By looking at a plan in through this assignment, I have also seen why sometimes practice is not aligned with policy. In reviewing the Professional Growth Plan, I see both the need for such a plan and the difficulty of completing the plan meaningfully. I have noticed many administrators have the official plan with all its accompanying paperwork, and an additional personal informal plan, to really get the data they need.
    By identifying problem areas and reflecting on solutions. I think I better understand how an administrator could feel pressured to skip certain parts. I also believe most administrators would gladly take more time to be in classes, but are constantly pulled out of classes. 
    The final part of the assignment was most difficult for me to complete because partly of my lack of experience in any programs like this situation. I found myself constantly checking the procedures of this assignment so it could be completed, when I could have used the time to hone my skills as a building supervisor. 
    In conclusion, the entire process was less helpful to me as a future administrator than I think it could have been. I think it would have been much better in my home school, as I am more familiar with it than my mentor site. Understanding this process of the plan, from problem identification to implementation, was valuable, as were many of the parts. I feel I have more resources to use should I find myself in a similar situation.

Appendix A - Strategic Action Plan

Regional suburban School District of Connecticut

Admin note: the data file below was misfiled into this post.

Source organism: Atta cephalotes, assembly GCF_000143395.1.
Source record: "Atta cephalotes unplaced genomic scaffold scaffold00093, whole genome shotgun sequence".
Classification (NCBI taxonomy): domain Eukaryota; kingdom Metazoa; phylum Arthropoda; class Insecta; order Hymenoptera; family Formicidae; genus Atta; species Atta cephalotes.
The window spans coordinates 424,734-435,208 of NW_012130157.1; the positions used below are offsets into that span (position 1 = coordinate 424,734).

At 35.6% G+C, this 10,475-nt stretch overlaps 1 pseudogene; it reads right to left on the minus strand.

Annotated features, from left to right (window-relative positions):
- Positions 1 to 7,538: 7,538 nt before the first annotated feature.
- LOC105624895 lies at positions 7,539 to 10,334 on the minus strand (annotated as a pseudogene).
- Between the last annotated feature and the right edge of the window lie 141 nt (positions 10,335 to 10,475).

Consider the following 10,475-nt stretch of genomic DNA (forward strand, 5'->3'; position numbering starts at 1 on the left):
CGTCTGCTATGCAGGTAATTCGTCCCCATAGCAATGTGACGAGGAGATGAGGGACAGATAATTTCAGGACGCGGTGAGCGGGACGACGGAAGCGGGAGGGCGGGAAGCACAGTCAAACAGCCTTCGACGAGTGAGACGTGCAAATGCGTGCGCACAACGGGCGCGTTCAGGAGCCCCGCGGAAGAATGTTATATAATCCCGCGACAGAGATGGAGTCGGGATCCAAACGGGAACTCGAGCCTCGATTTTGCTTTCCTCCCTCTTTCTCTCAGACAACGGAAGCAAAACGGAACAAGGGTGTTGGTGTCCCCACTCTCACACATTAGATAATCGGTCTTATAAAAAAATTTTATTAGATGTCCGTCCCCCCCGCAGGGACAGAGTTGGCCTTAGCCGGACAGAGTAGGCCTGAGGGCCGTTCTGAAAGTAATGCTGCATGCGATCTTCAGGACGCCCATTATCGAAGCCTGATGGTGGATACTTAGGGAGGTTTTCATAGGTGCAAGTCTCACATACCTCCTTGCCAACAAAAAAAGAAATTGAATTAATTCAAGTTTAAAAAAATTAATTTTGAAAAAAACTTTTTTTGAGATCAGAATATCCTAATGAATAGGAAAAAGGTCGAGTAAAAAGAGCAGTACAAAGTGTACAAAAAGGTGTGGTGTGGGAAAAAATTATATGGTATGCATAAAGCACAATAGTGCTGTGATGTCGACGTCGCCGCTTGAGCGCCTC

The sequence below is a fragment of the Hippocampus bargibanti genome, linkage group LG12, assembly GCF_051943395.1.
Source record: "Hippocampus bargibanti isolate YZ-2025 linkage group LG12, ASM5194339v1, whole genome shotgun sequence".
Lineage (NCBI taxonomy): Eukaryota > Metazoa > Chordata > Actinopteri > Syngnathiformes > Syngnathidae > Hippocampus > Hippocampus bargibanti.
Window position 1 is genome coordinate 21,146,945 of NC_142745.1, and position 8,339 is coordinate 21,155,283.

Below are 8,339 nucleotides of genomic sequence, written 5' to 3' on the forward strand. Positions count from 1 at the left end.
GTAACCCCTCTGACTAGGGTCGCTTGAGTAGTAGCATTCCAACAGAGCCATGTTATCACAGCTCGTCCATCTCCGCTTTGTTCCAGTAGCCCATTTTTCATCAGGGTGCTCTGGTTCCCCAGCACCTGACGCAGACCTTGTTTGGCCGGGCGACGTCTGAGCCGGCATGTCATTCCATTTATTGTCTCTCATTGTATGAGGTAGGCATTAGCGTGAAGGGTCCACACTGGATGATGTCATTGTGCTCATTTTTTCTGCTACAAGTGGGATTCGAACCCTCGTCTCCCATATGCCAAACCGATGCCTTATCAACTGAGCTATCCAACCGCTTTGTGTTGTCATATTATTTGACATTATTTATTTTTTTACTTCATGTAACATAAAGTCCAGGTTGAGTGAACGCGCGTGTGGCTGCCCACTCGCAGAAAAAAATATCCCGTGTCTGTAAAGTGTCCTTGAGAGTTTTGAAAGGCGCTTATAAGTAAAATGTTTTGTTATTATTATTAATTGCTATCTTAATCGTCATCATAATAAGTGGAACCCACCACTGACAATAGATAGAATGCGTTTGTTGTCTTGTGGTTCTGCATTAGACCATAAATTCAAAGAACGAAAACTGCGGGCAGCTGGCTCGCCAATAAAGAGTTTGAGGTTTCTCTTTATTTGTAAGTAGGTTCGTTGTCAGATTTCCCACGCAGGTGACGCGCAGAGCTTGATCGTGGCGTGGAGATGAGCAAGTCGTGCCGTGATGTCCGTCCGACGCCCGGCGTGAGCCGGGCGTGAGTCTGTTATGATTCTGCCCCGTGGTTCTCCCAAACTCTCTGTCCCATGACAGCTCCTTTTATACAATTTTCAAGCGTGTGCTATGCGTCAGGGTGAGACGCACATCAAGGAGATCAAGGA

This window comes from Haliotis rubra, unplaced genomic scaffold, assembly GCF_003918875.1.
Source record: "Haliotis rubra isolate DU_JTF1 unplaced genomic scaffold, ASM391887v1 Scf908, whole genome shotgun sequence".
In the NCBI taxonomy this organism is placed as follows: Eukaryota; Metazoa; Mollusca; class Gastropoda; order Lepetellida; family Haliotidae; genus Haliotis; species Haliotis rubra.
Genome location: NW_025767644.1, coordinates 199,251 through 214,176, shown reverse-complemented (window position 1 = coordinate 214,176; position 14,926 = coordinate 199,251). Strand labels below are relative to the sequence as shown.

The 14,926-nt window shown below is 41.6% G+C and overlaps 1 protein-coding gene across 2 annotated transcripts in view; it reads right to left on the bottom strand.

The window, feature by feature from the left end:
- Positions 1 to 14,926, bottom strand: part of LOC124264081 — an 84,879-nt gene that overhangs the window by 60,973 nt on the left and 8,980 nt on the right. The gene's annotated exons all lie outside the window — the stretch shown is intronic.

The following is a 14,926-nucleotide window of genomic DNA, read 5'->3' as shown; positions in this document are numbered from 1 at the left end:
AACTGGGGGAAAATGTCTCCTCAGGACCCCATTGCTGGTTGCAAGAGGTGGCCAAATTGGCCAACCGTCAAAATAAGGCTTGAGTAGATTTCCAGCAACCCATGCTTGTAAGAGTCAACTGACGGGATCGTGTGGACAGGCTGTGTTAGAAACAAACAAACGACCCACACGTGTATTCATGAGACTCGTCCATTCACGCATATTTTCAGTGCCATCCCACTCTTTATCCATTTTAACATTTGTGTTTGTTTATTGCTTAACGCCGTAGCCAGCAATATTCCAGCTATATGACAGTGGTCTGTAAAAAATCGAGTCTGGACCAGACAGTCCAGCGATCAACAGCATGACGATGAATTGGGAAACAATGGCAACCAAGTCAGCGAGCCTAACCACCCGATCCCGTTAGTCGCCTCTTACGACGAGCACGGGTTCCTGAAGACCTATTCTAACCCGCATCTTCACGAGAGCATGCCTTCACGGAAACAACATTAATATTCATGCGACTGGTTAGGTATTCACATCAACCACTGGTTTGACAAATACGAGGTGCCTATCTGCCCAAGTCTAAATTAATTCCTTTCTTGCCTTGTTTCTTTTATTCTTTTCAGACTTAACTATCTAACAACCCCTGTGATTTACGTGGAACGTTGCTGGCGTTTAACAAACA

Identified

Problem

Action objectives

Systemic causes

Professional development plan

Resources needed

Evaluation plan

Time Line

Problem # 1

 

 

 

 

 

 

 Observation Instruments and procedure are not present

 The district will develop, in a committee made of teachers, supervisors, and district administrators, observation instruments

Missing from the plan 

 Train supervisors on the new instruments 

 Instruments to help supervisors evaluate areas of improvement for teachers

Superintendent will monitor use of instruments by survey of staff and supervisors

May/June 2009 - Develop meaningful instruments

July/Aug 2009 - Train supervisors

Sept 2009 Implement

Problem # 2

 

 

 

 

 

 

Teacher feedback is not highlighted as part of the plan 

The district administrative team will help building supervisors learn to give formative feedback in a non-threatening way to help teachers improve their teaching skills 

Building Supervisors lack of time. Teachers fear of needing improvement means not performing their jobs/resentment of feedback

 Everyone in the district trained on observation procedures, including constructive feedback given for formative evaluations 

Committee to develop PD for the district

Time to train everyone

Time to implement plan

Ongoing evaluation of teacher observation data for evidence of improved feedback. 

Survey staff throughout the year for its feedback

May/June 2009 -Develop training

July - Train building supervisors

Sept - Train staff

Oct - Begin observations and feedback


Metrics
a) The action objectives to be achieved based on each problem identified. 
b) Systemic causes of identified problem based on research and theory. 
c) Research based professional development plan to improve student learning and teacher effectiveness. 
d) The resources needed to support teachers’ application of professional development. 
e) An evaluation plan to monitor progress toward success indicators.